0

I am seeing that I often leave out copula when connecting two clauses. Like:

A notation is fixed but the performance variable.

I have the feeling this is a mistake coming from my German mother tongue. Is the previous sentence correct English, or should it rather repeat the 'is':

A notation is fixed but the performance is variable.

A second example:

The function may be written into the control component or visible from the outside.

vs.

The function may be written into the control component or be visible from the outside.

vs.

The function may be written into the control component or may be visible from the outside.

  • ... may either be written into the control, or visible from the outside? – Will Crawford Feb 16 '18 at 4:07
-3

A notation is fixed but the performance is variable. This is better, but still rather far from ideal.

Try this: Although a notation is fixed but the performance is variable.

[ 2 ] The function may be written into the control component or may be visible from the outside. The above is okay, but not 100% try this: The function may either be written into the control component or it be ensured that it is visible from the outside.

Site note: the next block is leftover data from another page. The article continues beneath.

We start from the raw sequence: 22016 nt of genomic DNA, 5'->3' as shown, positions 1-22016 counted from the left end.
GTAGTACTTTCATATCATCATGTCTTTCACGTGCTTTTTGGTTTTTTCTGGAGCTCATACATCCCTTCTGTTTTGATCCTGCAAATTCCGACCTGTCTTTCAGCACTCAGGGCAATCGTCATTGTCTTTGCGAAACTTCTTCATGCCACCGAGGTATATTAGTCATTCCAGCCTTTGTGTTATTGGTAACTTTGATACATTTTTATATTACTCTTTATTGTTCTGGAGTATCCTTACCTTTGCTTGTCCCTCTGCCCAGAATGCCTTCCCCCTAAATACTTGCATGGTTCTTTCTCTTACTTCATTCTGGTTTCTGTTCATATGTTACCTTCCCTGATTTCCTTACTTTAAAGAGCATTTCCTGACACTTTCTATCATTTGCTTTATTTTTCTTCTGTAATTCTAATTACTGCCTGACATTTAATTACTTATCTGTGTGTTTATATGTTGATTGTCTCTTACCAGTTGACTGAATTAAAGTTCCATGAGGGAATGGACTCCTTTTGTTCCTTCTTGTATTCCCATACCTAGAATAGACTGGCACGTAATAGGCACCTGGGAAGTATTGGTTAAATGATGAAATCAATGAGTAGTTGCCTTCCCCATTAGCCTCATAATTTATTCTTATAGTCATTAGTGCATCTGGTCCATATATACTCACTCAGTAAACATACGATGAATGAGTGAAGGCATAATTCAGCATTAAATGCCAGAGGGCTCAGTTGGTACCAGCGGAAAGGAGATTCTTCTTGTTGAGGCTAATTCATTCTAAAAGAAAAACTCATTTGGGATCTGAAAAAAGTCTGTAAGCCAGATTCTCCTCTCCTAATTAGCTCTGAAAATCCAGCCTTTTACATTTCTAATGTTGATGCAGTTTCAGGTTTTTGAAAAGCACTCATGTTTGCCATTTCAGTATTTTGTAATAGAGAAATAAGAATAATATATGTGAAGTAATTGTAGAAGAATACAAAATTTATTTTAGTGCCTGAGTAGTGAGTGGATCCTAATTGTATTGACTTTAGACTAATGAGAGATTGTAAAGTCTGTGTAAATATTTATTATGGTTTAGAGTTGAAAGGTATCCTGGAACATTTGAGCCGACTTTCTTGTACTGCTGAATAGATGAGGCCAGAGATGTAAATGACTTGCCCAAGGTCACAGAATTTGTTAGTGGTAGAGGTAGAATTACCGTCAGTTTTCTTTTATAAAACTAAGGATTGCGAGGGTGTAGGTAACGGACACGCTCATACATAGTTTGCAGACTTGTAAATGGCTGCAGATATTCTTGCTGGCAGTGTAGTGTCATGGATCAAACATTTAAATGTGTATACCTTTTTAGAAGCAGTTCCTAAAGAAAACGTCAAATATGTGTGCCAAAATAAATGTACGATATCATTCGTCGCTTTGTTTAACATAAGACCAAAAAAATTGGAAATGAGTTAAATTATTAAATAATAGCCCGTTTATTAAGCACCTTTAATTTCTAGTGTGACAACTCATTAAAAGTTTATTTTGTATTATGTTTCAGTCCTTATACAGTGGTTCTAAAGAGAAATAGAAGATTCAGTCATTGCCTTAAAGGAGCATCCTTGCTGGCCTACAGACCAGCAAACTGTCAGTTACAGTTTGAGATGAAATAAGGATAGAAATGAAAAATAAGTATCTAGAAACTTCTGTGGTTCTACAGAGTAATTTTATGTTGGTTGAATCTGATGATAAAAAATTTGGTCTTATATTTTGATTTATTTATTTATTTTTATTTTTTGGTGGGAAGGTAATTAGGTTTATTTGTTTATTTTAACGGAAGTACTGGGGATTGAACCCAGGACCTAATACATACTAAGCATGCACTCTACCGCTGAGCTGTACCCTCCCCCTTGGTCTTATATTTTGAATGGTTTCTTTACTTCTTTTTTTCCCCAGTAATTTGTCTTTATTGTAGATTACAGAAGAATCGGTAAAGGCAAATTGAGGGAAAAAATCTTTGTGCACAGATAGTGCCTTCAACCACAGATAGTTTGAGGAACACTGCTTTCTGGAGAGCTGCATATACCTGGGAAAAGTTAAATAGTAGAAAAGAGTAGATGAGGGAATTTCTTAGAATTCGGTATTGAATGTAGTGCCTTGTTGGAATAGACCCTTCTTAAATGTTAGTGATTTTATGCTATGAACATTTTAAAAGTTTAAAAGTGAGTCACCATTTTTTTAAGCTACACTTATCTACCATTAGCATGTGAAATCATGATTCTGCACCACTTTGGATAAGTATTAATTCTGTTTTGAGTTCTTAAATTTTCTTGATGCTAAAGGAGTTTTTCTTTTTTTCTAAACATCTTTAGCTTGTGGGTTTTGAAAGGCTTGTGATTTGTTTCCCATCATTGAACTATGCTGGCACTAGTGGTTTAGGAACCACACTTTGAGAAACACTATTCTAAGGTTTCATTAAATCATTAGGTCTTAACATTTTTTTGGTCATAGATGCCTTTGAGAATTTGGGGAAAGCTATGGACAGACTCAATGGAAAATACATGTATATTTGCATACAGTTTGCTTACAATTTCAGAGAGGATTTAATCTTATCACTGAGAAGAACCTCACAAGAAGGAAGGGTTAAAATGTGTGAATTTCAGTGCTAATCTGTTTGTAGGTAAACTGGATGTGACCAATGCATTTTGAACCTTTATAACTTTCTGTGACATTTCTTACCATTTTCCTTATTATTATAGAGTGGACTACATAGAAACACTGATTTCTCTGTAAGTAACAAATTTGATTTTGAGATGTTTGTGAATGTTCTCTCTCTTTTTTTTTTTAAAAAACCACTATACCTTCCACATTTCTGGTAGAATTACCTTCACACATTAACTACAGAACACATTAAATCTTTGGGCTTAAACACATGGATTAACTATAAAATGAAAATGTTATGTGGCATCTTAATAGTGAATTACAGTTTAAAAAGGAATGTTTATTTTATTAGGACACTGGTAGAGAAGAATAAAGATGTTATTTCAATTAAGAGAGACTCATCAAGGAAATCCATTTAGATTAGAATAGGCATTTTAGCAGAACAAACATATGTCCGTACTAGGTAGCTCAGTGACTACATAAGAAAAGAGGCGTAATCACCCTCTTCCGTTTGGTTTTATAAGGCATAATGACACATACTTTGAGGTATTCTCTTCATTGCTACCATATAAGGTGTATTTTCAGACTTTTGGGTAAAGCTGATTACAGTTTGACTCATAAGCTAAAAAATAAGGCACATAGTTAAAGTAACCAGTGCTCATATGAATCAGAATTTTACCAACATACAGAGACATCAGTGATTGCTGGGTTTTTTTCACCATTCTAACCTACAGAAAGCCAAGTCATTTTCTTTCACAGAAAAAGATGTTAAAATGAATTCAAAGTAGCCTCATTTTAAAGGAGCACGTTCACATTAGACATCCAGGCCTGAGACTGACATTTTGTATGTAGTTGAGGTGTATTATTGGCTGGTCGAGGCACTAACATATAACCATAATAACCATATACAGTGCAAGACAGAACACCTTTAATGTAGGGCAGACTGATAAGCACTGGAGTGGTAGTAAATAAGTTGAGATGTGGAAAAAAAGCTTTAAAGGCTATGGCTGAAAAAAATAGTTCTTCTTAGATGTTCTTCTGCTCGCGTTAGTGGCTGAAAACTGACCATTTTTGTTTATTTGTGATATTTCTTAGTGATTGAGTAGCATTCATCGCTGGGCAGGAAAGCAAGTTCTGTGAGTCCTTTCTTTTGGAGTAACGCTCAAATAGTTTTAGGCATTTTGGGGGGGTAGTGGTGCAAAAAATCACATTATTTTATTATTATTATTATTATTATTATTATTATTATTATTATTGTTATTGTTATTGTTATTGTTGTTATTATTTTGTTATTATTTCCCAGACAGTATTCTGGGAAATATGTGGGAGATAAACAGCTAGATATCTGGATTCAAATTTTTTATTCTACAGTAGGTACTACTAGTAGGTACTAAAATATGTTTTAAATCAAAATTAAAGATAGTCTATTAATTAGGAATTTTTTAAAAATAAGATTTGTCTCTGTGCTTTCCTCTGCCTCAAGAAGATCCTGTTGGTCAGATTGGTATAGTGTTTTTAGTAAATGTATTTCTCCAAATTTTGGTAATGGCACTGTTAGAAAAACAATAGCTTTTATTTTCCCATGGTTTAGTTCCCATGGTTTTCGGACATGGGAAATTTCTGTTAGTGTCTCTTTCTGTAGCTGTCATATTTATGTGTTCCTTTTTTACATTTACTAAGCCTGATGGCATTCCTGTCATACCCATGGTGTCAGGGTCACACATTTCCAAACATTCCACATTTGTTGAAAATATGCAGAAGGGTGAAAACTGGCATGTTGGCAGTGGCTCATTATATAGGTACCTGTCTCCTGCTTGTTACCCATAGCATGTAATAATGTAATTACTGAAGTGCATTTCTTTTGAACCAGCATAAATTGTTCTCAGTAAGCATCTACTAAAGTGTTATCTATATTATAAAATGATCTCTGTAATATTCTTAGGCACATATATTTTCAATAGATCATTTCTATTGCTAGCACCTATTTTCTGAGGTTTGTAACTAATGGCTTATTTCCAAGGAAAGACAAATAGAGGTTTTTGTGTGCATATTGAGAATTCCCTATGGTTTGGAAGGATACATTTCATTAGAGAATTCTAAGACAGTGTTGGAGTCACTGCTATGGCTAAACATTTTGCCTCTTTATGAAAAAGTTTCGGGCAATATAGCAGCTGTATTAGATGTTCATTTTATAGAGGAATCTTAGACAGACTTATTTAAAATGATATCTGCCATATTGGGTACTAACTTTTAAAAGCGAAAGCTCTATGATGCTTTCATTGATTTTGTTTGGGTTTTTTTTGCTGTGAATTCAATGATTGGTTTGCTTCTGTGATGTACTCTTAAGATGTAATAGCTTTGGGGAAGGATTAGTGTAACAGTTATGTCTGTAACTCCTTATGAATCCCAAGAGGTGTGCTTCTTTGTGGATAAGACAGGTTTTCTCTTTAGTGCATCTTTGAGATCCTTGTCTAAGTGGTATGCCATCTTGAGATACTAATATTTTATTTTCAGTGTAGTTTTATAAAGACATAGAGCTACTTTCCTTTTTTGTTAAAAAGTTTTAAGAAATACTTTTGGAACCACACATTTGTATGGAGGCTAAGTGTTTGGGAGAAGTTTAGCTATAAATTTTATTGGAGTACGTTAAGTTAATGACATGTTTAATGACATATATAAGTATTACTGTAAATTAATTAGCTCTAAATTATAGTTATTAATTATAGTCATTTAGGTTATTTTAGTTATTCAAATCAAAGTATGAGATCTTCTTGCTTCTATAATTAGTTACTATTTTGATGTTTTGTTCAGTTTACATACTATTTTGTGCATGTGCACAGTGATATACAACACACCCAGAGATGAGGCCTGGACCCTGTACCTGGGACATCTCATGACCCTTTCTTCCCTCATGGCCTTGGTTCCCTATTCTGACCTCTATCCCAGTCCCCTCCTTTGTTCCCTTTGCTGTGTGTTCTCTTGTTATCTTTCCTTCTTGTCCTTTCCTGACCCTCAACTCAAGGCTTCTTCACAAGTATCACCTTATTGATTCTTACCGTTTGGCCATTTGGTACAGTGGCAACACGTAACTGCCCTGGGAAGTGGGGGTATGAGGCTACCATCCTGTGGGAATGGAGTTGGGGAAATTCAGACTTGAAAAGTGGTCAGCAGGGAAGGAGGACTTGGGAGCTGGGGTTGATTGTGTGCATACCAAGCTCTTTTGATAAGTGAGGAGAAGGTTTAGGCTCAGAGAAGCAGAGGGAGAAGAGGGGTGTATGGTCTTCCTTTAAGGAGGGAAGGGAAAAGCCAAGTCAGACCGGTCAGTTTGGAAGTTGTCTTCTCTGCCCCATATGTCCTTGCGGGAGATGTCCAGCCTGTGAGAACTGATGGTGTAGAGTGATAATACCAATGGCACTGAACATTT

• I'm not asking a stylistic question, but whether one can, technically, omit the verbs or not – 0__ Feb 17 '16 at 12:00
  • one can, technically, omit the verbs or not ? Answer, no one can not omit verbs in simple prose. Poets may use such liberty though. – Abhilaaj Feb 18 '16 at 16:32
  • In German you can, therefore I want a definite answer in English. I'm not omitting verbs, I'm omitting the repetition of verbs. This is for an academic text. – 0__ Feb 18 '16 at 18:49

Your Answer

By clicking “Post Your Answer”, you agree to our terms of service, privacy policy and cookie policy

Not the answer you're looking for? Browse other questions tagged or ask your own question.